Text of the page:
The mushroom burial suit discussed in the last post brought out several interesting comments both here on the blog and in person by those who know me personally. https://crookedcreek.live/2017/11/06/infinity-suit/ To those who no longer enjoy eating mushrooms, I apologize. My intent was never to destroy a good thing and edible mushrooms are definitely good. Let me assure you that today we move on to a mushroom adventure that should not offend.
Have you heard of fairy rings also called fairy circles, pixie or elf rings? I must admit that I am new to this worldwide subject concerning the growth of mushrooms in a circle or an arc shape, but since I’ve researched the subject please allow me to share what I’ve recently learned.
These rings of mushrooms appear most often in the woods, but may also be in open grassy areas. At some point in the life cycle of these formations, the grass may either die or inversely become taller and darker so that a grass ring occurs. Once begun the life cycle can carry on for many years.
Have any of you seen a fairy ring? I had not until a couple of days ago when my daughter shared one that she had spotted while driving to work. It was just off a busy suburban thoroughfare and I wonder how many other people drove by without noticing this phenomenon. My oldest, Dianne, has always been attuned to nature, a knack I believe she learned from her dad. We were both so relieved that it was still present when she drove me to the spot in a grove of pine trees. I admit that we parked on private property and trespassed a bit to reach the circle of mushrooms. It was not perfectly circular nor completely filled in, but it clearly formed a large ring. Here are a few photos that demonstrate what we saw:
Dianne and I walked very carefully to not damage any of the mushrooms in the area. We did step into the circle and I did not know at the time that we could have been in real danger of losing our sight or even dying young according to folklore I later read. Of course I am past the latter, but still one cannot be too careful when dealing with otherworldly presences.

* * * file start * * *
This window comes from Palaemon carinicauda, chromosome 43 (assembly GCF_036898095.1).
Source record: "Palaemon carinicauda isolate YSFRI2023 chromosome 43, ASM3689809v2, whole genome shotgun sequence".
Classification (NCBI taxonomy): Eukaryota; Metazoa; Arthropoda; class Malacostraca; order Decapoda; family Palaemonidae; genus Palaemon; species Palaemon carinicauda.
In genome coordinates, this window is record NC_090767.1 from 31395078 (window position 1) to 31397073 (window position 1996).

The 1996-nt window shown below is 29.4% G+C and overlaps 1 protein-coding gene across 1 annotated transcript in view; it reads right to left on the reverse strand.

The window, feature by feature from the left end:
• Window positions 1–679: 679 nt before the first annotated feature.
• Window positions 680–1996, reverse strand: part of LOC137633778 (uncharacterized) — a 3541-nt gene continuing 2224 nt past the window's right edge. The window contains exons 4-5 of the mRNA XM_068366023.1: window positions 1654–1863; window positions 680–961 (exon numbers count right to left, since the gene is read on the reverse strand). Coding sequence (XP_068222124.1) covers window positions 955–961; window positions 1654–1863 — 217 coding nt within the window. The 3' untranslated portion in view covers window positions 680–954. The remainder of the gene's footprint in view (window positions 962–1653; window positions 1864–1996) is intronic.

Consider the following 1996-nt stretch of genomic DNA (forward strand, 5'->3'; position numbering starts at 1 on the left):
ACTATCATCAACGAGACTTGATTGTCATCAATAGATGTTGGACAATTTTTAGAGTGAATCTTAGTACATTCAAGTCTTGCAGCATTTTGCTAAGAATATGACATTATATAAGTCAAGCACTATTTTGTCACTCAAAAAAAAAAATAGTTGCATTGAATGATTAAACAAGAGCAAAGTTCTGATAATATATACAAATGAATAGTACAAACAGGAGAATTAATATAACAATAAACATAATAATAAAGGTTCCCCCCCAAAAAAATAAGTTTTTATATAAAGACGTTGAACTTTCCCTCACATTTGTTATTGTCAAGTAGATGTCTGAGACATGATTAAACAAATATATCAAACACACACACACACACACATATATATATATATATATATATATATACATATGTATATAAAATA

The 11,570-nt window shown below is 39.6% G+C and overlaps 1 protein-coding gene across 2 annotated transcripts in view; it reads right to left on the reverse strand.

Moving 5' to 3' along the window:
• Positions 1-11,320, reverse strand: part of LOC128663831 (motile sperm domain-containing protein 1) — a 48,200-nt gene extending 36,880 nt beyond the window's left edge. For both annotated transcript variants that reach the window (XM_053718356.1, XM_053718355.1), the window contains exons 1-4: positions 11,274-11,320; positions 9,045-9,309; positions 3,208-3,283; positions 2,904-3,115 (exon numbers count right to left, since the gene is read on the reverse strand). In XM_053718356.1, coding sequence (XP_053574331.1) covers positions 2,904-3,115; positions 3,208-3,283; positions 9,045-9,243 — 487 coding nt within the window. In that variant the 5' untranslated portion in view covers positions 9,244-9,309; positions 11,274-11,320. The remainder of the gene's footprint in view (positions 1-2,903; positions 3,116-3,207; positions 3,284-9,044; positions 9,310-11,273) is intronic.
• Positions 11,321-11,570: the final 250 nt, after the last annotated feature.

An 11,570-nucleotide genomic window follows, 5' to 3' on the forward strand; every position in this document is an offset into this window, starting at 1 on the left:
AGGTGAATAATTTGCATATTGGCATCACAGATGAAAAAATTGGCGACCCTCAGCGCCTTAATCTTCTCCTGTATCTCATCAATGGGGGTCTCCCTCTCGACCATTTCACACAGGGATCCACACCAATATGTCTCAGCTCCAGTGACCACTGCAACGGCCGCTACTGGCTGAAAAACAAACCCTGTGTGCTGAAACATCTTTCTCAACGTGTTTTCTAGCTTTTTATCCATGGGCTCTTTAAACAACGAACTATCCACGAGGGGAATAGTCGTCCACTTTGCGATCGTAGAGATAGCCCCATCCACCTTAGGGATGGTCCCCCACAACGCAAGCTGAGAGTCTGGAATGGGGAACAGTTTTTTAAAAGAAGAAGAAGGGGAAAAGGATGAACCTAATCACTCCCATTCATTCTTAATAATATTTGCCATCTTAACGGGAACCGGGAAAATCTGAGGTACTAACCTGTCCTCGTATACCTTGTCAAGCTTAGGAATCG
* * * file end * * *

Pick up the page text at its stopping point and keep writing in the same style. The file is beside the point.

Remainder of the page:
It seems that most European countries have their own legends concerning the rings. France which is thought to have the largest (>2,000 ft,) and oldest (700 yrs.) such ring prefers the term “sorcerer’s rings” which they believe are guarded by a giant toad. In Germany, they are associated with witches and Dutch legends give the devil credit. In Austria, such rings were thought to be the result of flying dragons that blight nearby land.
Whether the myths passed down for generations concern good luck or bad it is fun to think of fairies dancing around or inside the circle on a moonlit night. Whether you picture fairies sitting on mushrooms and using them for tables as in Scotland or carrying mushroom parasols to enhance fertility as do the legends of Wales, enjoy the fantasy.
While these phenomena are naturally occurring and we could learn all the agricultural and scientific principles involved, I prefer to stop right here and believe in fairies.